Sadie Fowler

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Sadie Fowler is a former editor of the Times-Gazette; she now works with Dabora Inc. in Shelbyville. Reach her at sadiekillian@yahoo.com.

Life lessons, bonding at gym meet

Sunday, January 14, 2018

Memphis served as the place surrounding a lot of hype last weekend. I'm not referring to Elvis' birthday or the Confederate 901 protesters.

The Memphis Cook Convention Center was the place to be for a pretty big USAG regional gymnastics meet Jan. 5-7.

After countless hours of preparation and excitement about a meet quite a distance from home, my daughter joined her teammates for probably her largest competition to date. Lessons learned from the past years of hard work were utilized and new lessons were learned.

Dani, almost 8 now, has been taking gymnastics since she was under 2, when she and I took a Mommy & Me class together.

I joke with people at times saying I'm waiting for her to lose interest or talent but neither seem to be in sight.

Despite the expense of being on a competitive travel team and an even bigger time commitment, gymnastics is Dani's "life" -- as she often puts it. She is one of the youngest on the team in her advanced level and has more focus as it relates to gymnastics than anything else in her life.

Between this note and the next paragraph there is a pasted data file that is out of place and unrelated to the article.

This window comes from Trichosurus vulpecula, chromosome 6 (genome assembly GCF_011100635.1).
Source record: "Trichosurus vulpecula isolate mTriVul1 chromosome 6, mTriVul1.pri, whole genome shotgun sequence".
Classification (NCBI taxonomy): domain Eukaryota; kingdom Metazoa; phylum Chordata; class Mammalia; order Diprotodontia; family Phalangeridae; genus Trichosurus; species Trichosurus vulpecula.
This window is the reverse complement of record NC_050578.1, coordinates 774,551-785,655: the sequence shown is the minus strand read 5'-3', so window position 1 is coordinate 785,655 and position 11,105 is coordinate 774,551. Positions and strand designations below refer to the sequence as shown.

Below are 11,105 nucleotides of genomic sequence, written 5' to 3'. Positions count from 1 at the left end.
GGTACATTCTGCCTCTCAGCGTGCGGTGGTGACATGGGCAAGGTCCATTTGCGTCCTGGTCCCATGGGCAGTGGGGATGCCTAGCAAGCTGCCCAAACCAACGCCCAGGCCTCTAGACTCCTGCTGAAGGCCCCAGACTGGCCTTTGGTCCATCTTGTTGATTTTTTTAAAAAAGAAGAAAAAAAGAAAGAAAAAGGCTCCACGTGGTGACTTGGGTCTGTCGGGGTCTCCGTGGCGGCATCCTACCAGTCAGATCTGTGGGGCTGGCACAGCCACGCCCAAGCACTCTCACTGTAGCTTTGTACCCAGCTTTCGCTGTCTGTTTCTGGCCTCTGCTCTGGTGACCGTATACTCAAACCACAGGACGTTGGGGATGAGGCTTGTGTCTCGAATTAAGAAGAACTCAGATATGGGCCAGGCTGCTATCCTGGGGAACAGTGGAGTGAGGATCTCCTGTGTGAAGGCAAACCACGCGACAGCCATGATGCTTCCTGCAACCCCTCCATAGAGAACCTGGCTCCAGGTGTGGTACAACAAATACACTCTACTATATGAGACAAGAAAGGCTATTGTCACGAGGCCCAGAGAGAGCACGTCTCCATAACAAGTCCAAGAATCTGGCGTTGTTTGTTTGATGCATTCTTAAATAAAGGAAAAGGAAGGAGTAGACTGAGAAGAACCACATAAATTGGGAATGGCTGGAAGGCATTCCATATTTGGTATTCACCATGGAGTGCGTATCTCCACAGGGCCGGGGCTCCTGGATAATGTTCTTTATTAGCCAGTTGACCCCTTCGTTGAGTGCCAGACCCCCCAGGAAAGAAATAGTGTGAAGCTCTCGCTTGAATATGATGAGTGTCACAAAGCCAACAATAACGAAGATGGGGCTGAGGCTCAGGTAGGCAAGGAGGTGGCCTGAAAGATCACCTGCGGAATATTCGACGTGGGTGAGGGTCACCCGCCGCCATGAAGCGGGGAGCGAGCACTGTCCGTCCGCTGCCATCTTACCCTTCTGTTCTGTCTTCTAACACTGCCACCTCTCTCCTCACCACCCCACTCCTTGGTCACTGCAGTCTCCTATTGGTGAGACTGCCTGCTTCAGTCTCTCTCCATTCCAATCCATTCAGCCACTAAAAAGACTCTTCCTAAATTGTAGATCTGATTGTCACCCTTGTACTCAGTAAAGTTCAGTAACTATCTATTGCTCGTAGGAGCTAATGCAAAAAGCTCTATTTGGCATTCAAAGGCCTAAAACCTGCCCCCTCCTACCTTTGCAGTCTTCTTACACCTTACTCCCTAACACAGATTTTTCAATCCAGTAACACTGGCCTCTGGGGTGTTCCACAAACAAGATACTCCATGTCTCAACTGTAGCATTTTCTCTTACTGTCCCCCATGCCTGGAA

There's not a night that goes by that she's not either at the gym or practicing her skills and routines at home on the trampoline, beam, floor, bed, couch or whatever surface -- appropriate or not -- she can find.

"Mama, watch this!" are her most frequently used words.

I have to give her credit, I really do. Even though there have been times I have wanted to give up on gymnastics, I easily see her enthusiasm. Her dad and I want to help her succeed in her journey, however long it lasts.

Dani has competed in many meets over the last few years, but none topped Memphis in terms of scale, participation and pressure. I could feel it in the air as the hype escalated each day, hour and minute leading up to the meet.

Many parents made a weekend out of the meet by visiting tourist attractions in Memphis -- not the protests -- and gathering for a team party the night before competition. It was fun.

The experience reminded me so much of my childhood, when I traveled with my mother to horse shows out of town. The experience of the trip was perhaps as exciting as the competition itself.

Dani has been on fire the last few months, especially at practice. Her last meet, held in Columbia, reflected how much she's taken off. She won the three out of four events and left with a gold in the all-around competition.

Last year was tough for her, and she needed that confidence boost.